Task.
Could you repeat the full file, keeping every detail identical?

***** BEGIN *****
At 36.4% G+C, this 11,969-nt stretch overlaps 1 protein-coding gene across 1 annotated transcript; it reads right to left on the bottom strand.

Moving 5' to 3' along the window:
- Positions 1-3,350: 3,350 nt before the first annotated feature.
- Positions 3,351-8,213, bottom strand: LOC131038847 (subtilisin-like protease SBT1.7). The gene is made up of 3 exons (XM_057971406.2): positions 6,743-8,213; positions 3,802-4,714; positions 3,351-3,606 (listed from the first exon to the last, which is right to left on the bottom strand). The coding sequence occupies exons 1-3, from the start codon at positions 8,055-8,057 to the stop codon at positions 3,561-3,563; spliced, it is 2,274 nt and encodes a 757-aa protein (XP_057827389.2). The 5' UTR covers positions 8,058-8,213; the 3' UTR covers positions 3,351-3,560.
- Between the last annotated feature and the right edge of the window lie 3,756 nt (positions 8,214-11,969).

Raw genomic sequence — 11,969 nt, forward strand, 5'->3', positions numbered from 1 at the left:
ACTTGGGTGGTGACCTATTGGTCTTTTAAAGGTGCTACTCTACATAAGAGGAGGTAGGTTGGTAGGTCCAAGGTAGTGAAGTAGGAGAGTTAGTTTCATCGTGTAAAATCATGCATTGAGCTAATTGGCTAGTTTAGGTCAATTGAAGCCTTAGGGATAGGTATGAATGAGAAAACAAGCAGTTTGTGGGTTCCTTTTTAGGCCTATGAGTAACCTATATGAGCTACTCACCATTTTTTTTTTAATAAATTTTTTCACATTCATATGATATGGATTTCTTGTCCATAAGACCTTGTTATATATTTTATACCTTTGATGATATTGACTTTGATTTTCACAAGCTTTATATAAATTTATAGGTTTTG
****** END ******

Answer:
At 36.4% G+C, this 11,969-nt stretch overlaps 1 protein-coding gene across 1 annotated transcript; it reads right to left on the bottom strand.

Moving 5' to 3' along the window:
- Positions 1-3,350: 3,350 nt before the first annotated feature.
- Positions 3,351-8,213, bottom strand: LOC131038847 (subtilisin-like protease SBT1.7). The gene is made up of 3 exons (XM_057971406.2): positions 6,743-8,213; positions 3,802-4,714; positions 3,351-3,606 (listed from the first exon to the last, which is right to left on the bottom strand). The coding sequence occupies exons 1-3, from the start codon at positions 8,055-8,057 to the stop codon at positions 3,561-3,563; spliced, it is 2,274 nt and encodes a 757-aa protein (XP_057827389.2). The 5' UTR covers positions 8,058-8,213; the 3' UTR covers positions 3,351-3,560.
- Between the last annotated feature and the right edge of the window lie 3,756 nt (positions 8,214-11,969).

Raw genomic sequence — 11,969 nt, forward strand, 5'->3', positions numbered from 1 at the left:
ACTTGGGTGGTGACCTATTGGTCTTTTAAAGGTGCTACTCTACATAAGAGGAGGTAGGTTGGTAGGTCCAAGGTAGTGAAGTAGGAGAGTTAGTTTCATCGTGTAAAATCATGCATTGAGCTAATTGGCTAGTTTAGGTCAATTGAAGCCTTAGGGATAGGTATGAATGAGAAAACAAGCAGTTTGTGGGTTCCTTTTTAGGCCTATGAGTAACCTATATGAGCTACTCACCATTTTTTTTTTAATAAATTTTTTCACATTCATATGATATGGATTTCTTGTCCATAAGACCTTGTTATATATTTTATACCTTTGATGATATTGACTTTGATTTTCACAAGCTTTATATAAATTTATAGGTTTTG